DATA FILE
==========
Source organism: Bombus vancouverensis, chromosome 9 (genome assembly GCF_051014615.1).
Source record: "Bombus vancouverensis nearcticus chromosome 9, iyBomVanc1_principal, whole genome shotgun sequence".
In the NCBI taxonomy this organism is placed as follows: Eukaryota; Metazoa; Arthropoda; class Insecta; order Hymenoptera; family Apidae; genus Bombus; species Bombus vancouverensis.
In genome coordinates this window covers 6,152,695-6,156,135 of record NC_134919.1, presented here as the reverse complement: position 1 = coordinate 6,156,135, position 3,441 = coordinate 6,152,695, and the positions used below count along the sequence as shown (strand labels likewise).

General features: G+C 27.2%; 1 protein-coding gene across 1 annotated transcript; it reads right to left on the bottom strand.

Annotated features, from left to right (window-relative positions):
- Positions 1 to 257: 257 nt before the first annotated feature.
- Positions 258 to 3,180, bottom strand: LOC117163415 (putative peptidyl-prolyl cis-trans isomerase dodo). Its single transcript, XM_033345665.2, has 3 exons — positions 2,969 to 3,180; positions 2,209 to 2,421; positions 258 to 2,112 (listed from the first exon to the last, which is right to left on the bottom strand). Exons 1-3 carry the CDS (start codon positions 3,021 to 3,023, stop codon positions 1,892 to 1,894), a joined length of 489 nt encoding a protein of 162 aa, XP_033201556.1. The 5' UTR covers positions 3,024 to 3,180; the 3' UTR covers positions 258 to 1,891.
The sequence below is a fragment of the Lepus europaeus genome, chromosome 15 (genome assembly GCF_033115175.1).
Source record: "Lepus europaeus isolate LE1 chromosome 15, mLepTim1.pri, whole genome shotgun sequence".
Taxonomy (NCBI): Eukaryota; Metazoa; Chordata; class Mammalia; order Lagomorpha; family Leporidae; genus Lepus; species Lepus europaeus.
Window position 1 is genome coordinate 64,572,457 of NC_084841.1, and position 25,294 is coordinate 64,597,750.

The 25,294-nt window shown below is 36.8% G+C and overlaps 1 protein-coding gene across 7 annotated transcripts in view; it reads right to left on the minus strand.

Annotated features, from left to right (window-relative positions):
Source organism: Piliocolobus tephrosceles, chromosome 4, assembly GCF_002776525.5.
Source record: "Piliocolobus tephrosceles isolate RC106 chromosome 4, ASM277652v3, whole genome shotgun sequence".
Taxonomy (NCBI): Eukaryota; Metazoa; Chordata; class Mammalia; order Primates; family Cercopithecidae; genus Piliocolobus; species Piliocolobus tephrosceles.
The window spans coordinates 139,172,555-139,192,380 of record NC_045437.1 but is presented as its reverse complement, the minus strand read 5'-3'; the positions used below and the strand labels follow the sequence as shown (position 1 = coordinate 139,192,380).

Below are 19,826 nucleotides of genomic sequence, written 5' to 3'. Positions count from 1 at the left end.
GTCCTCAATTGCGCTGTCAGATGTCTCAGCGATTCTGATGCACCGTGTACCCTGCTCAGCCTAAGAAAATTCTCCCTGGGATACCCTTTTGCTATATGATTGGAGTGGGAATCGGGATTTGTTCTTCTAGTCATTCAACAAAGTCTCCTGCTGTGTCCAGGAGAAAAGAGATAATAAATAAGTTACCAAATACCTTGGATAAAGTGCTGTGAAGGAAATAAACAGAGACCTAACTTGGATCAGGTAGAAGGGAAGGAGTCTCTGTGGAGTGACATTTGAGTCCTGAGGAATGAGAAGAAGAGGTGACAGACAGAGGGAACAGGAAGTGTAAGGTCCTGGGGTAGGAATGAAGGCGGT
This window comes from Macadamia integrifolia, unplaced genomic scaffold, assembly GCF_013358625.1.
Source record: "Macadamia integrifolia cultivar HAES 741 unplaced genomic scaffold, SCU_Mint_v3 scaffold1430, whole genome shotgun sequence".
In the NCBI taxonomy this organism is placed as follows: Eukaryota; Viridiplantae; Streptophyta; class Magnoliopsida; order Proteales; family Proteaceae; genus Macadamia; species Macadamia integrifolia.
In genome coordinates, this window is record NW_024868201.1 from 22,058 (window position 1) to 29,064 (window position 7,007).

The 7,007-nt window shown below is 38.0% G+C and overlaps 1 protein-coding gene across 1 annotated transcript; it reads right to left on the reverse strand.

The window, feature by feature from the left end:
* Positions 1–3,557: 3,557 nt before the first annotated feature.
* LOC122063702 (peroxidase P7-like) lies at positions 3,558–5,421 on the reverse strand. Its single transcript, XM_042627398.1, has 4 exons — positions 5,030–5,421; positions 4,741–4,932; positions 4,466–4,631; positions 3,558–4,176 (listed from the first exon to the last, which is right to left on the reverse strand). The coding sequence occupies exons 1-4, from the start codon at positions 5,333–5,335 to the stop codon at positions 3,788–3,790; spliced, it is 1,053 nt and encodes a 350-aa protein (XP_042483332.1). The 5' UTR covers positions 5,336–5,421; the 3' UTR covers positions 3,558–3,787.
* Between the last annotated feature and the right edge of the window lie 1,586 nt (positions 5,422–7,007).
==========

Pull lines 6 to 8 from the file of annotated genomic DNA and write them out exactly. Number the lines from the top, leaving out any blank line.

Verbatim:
Annotated features, from left to right (window-relative positions):
- Positions 1 to 257: 257 nt before the first annotated feature.
- Positions 258 to 3,180, bottom strand: LOC117163415 (putative peptidyl-prolyl cis-trans isomerase dodo). Its single transcript, XM_033345665.2, has 3 exons — positions 2,969 to 3,180; positions 2,209 to 2,421; positions 258 to 2,112 (listed from the first exon to the last, which is right to left on the bottom strand). Exons 1-3 carry the CDS (start codon positions 3,021 to 3,023, stop codon positions 1,892 to 1,894), a joined length of 489 nt encoding a protein of 162 aa, XP_033201556.1. The 5' UTR covers positions 3,024 to 3,180; the 3' UTR covers positions 258 to 1,891.